Moreover, the emphasis on obsolete conflicts in the island between medieval rulers that had no relevance in the modern world also promoted distrust and ethnic division. This is not the only blunder made by myopic political leaders that blighted the future of their own loyalists. It is mentioned here to draw attention to the fact that decisions intended to be advantageous to the ethnic Sinhalese by denying the just rights and economic opportunities to the ethnic Tamils have ultimately turned out to be self-damaging. The entire nation has paid a heavy price for such parochial decisions. The extended damaging effects resulting from the denial of democratic rights and freedom to the ethnic minorities are yet to be realized by the majority of the Sinhala people. The current move towards nationwide authoritarian rule must be seen in this context.

Human rights activist Rajan Hoole of UTHR-J is quite right in saying that the current disturbing moves are the consequences of “the country’s post independence political legacy.” Violations of human rights, rule of law and in general democratic principles and bad governance because of corruption, nepotism and political interference in public administration and even in the judicial system are due to the “fact that the country drove itself into creeping anarchy by repeatedly spurning opportunities to put its house in order”.

The resounding military victory, notwithstanding the great cost and the contentious ways it was achieved, gave the opportunity for the triumphant government to restore quickly the democratic freedoms, accountability and the rule of law that deteriorated under the current Executive Presidential system lacking adequate checks and balances. The euphoria of the people liberated from the fear of sudden attacks by the terrorists is not going to last forever. The government’s stratagem of propagating that the danger still exists and it has the proven ability to thwart terrorism is also intended to facilitate the implementation of its political agenda. The hurry to proceed with ii is also because of the awareness that this induced anxiety is unsustainable. Moreover Sri Lanka cannot afford to continue ignoring the demands of friendly countries notably India for a permanent political settlement of the ethnic issue that is the root of the national problems obstructing the much needed progress in many fields. Development without political settlement is like putting the cart before the horse.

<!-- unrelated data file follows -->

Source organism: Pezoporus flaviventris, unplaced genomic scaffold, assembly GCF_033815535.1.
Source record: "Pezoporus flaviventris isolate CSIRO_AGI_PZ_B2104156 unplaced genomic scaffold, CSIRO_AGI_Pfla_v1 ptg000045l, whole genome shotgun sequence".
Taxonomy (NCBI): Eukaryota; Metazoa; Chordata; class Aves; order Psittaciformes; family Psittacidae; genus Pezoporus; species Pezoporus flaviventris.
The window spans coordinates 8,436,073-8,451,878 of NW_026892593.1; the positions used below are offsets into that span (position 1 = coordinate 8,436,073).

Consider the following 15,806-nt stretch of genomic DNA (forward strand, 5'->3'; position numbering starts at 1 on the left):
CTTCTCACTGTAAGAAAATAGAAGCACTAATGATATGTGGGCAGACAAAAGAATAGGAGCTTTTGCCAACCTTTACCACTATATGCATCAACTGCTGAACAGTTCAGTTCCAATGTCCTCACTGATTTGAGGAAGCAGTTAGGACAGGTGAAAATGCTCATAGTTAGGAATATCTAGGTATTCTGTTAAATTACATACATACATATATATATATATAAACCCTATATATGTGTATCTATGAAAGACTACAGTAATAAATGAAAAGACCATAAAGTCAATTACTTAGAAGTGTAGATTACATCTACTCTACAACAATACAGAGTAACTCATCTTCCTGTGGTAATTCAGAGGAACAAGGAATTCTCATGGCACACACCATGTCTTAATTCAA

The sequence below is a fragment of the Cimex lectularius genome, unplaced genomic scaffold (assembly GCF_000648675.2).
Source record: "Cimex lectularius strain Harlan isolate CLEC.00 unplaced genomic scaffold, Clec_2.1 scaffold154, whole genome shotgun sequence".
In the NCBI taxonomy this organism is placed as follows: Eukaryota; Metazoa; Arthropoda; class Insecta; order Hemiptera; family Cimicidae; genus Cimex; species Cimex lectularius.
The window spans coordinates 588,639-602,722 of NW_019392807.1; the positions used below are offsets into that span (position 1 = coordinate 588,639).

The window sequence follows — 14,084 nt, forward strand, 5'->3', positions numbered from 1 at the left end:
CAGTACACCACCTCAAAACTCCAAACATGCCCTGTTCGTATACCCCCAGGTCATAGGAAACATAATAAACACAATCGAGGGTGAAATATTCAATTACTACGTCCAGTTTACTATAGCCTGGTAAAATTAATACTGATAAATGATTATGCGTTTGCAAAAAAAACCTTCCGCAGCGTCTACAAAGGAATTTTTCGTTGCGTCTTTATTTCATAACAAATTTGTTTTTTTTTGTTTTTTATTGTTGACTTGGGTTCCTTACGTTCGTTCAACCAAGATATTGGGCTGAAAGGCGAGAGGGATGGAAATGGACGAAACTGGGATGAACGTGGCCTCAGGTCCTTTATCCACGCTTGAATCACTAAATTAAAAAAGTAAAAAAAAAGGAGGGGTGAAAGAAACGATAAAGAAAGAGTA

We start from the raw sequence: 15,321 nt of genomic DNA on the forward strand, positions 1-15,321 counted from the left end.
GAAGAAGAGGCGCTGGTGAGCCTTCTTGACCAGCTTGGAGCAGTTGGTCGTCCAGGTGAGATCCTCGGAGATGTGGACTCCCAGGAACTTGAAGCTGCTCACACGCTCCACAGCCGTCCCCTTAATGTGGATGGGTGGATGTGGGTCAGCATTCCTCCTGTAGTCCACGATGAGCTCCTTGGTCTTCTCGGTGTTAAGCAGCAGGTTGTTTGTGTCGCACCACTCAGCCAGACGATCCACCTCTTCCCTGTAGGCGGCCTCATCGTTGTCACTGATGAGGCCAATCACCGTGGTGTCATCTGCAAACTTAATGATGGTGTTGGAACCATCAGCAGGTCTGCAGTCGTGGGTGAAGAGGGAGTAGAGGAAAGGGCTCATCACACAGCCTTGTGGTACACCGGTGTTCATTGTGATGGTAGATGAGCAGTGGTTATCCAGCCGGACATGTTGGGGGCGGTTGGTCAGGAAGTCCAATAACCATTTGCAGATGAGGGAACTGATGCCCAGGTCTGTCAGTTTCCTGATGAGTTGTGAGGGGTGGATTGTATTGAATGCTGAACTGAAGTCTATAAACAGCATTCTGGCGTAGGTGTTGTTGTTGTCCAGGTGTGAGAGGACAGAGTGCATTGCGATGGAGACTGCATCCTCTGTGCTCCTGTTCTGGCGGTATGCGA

Sri Lanka’s democracy

To some Sri Lankans, democracy is simply the right to select their representatives
through the electoral process, which since the late 1970s is marred by various corrupt practices. No serious efforts have been made to ensure the elections are ‘free and fair’ as were three decades ago. The misuse of power and state resources has increased in the absence of effective preventive mechanism. The process of distorting democracy originated with its interpretation as unrestrained majority rule by the elected representatives of the people. In brief, majoritarianism in a plural society is contrary to the democratic ideals. Democracy in a multi-ethnic society should not be the free will of the ethnic majority denying the effective participation of other groups in the decision-making process at the national and regional levels. There are various established ways of accommodating all groups in the democratic process making it functional nationally.

The architects of the first Constitution of independent Ceylon knew the inherent risk in the decision-making process under unrestricted Sinhala majority rule. Hence Section 29, notably the sub-sections 29(2), 29(3) and 29(4) in the Constitution which too proved ineffective when the government elected with the popular support of the Sinhala nationalists in 1956 soon after the stunning election victory enacted the Sinhala only official language Bill, although Section 29 prohibited the adoption of any legislation that discriminated against the ethnic and religious minorities. Anyway these constitutional restrictions were abandoned with the adoption of the 1972 Republican Constitution. All ties with the British monarch were also severed. The political problem is that the majority rule is not representative of the entire multi-ethnic society. Moreover, a truly functioning democracy must also be guided by the underlying principles of equality, justice and fundamental rights and freedoms of all citizens. Under the pretext of national/state sovereignty, sovereign rights of citizens should not be dismissed. These fundamentals are observed in truly democratic countries, though not stated in their written constitutions. Their political stability is also due to the adherence to these basic principles.